First I will agree that in some cases the use of deadly force to preserve your right to life trumps the right to life of an attacker. I arrive at this conclusion because IMHO the attacker has forfeited their right to life by creating an imminent threat to your right to life. In these types of justifiable killings there is a immediate threat to your life and you are passive in the threat. It is being done to you and you do not have a choice to opt out. This is often the burden of proof required to justify deadly force. Shooting someone shooting at you is justified. Shooting an attacker who is fleeing with your wallet 15 yards away is not. Both have put your right to life in jeopardy but the law treats them differently.

Your argument attempts to extend this to someone "posting" their property. In my analysis this analogy falls short. No one is forcing you to enter someone else's property. No one is forcing you to give up your right to life. At all times you have a choice. They are allowing you to choose by establishing the rules and conditions required for entry. The choice is still yours. Enter my property on my terms or do not enter my property. So in this scenario you are not the same as person being attacked. They are an unwilling victim when you enter someone else's property you are a participant.

There is also no imminent direct threat to your right to life. Unless you are entering a building with an active shooter or you have knowledge of an imminent attack, which would change the scernio back to one of self defense. When you ignore that sign there is no imminent threat to your right to life and you have a choice not to enter the other persons property. There is a subjective perceived threat everywhere which is why one carries a gun but that does not equal a actually imminent threat which is the foundation of your self defense example. Since you are not entering property under an imminent threat to your right to life your justification for violating the rights of the property owner does not carry the same weight as in a defensive shooting.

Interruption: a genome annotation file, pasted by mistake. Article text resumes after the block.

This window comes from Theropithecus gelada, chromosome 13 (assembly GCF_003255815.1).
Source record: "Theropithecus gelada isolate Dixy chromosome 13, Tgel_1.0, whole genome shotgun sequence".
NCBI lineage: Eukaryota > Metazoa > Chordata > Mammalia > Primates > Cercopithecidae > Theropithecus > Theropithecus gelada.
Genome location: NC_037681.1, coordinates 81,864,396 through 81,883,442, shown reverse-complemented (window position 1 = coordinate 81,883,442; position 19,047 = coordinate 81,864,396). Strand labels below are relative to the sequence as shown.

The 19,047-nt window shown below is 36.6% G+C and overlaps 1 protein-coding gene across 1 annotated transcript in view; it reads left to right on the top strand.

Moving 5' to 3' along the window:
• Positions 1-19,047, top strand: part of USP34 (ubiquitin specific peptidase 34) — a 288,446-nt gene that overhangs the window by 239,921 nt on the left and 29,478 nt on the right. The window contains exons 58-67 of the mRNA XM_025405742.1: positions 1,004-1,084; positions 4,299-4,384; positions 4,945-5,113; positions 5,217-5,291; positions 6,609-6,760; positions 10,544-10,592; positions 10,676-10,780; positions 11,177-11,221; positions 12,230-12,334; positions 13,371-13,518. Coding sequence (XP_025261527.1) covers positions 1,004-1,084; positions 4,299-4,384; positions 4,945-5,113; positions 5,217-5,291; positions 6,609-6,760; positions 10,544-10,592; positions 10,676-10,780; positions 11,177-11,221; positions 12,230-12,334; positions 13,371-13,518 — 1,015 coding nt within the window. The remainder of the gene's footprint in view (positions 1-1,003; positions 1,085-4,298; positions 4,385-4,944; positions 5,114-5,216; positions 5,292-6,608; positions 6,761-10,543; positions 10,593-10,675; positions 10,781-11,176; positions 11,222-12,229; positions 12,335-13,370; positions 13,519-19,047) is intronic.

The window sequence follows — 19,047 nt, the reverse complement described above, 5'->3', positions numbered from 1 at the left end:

This is the point your attempt to equate these two scenarios has failed. The two scenarios of competing rights are not the same. IMHO they are not even remotely the same. One involves an immediate threat where the threatened party is a non-participating victim and the other is a matter of choice which does not involve an immediate threat to your right to life.

You may still choose to ignore those signs. You might still believe you are in the right but so far you have not given a logical argument which adequately supports that choice IMHO.
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Old October 6, 2011, 01:39 PM   #42
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Remember, also, that those classes of people that have been used as analogies (disabled, religious, etc.) are particularly special because they are protected classes. Although the right to keep and bear arms is protected by the constitution, that right does not create a protected class.

As an example, the right to freedom of speech is not absolute. If I stand up in the middle of a theater and start yapping about the topic of the day, the management is well within its rights to demand that I leave the property.